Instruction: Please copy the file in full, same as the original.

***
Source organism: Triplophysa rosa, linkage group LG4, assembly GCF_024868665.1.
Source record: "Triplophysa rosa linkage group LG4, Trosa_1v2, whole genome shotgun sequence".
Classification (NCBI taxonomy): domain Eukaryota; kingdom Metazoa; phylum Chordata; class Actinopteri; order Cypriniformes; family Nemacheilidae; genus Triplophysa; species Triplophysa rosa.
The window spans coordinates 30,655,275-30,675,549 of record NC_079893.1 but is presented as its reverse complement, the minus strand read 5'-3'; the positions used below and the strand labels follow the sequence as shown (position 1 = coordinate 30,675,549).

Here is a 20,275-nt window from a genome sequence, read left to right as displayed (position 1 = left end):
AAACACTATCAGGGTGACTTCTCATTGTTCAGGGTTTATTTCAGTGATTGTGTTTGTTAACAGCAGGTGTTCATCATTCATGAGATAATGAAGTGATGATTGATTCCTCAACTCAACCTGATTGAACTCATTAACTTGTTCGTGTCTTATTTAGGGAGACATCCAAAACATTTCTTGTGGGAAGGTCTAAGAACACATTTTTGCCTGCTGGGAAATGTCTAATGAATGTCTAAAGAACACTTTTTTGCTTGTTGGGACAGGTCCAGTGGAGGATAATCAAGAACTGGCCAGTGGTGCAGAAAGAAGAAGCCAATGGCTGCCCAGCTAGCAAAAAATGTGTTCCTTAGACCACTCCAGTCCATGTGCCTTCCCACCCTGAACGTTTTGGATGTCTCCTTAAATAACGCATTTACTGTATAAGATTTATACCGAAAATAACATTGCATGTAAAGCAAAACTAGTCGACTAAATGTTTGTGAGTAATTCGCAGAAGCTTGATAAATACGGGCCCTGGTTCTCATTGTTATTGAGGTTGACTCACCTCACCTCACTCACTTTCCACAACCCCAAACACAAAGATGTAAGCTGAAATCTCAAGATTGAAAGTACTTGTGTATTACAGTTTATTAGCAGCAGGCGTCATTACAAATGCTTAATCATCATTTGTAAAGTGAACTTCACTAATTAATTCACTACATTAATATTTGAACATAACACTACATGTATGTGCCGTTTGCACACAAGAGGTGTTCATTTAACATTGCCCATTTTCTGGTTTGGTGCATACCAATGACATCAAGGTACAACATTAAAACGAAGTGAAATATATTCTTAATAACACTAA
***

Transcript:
Source organism: Triplophysa rosa, linkage group LG4, assembly GCF_024868665.1.
Source record: "Triplophysa rosa linkage group LG4, Trosa_1v2, whole genome shotgun sequence".
Classification (NCBI taxonomy): domain Eukaryota; kingdom Metazoa; phylum Chordata; class Actinopteri; order Cypriniformes; family Nemacheilidae; genus Triplophysa; species Triplophysa rosa.
The window spans coordinates 30,655,275-30,675,549 of record NC_079893.1 but is presented as its reverse complement, the minus strand read 5'-3'; the positions used below and the strand labels follow the sequence as shown (position 1 = coordinate 30,675,549).

Here is a 20,275-nt window from a genome sequence, read left to right as displayed (position 1 = left end):
AAACACTATCAGGGTGACTTCTCATTGTTCAGGGTTTATTTCAGTGATTGTGTTTGTTAACAGCAGGTGTTCATCATTCATGAGATAATGAAGTGATGATTGATTCCTCAACTCAACCTGATTGAACTCATTAACTTGTTCGTGTCTTATTTAGGGAGACATCCAAAACATTTCTTGTGGGAAGGTCTAAGAACACATTTTTGCCTGCTGGGAAATGTCTAATGAATGTCTAAAGAACACTTTTTTGCTTGTTGGGACAGGTCCAGTGGAGGATAATCAAGAACTGGCCAGTGGTGCAGAAAGAAGAAGCCAATGGCTGCCCAGCTAGCAAAAAATGTGTTCCTTAGACCACTCCAGTCCATGTGCCTTCCCACCCTGAACGTTTTGGATGTCTCCTTAAATAACGCATTTACTGTATAAGATTTATACCGAAAATAACATTGCATGTAAAGCAAAACTAGTCGACTAAATGTTTGTGAGTAATTCGCAGAAGCTTGATAAATACGGGCCCTGGTTCTCATTGTTATTGAGGTTGACTCACCTCACCTCACTCACTTTCCACAACCCCAAACACAAAGATGTAAGCTGAAATCTCAAGATTGAAAGTACTTGTGTATTACAGTTTATTAGCAGCAGGCGTCATTACAAATGCTTAATCATCATTTGTAAAGTGAACTTCACTAATTAATTCACTACATTAATATTTGAACATAACACTACATGTATGTGCCGTTTGCACACAAGAGGTGTTCATTTAACATTGCCCATTTTCTGGTTTGGTGCATACCAATGACATCAAGGTACAACATTAAAACGAAGTGAAATATATTCTTAATAACACTAA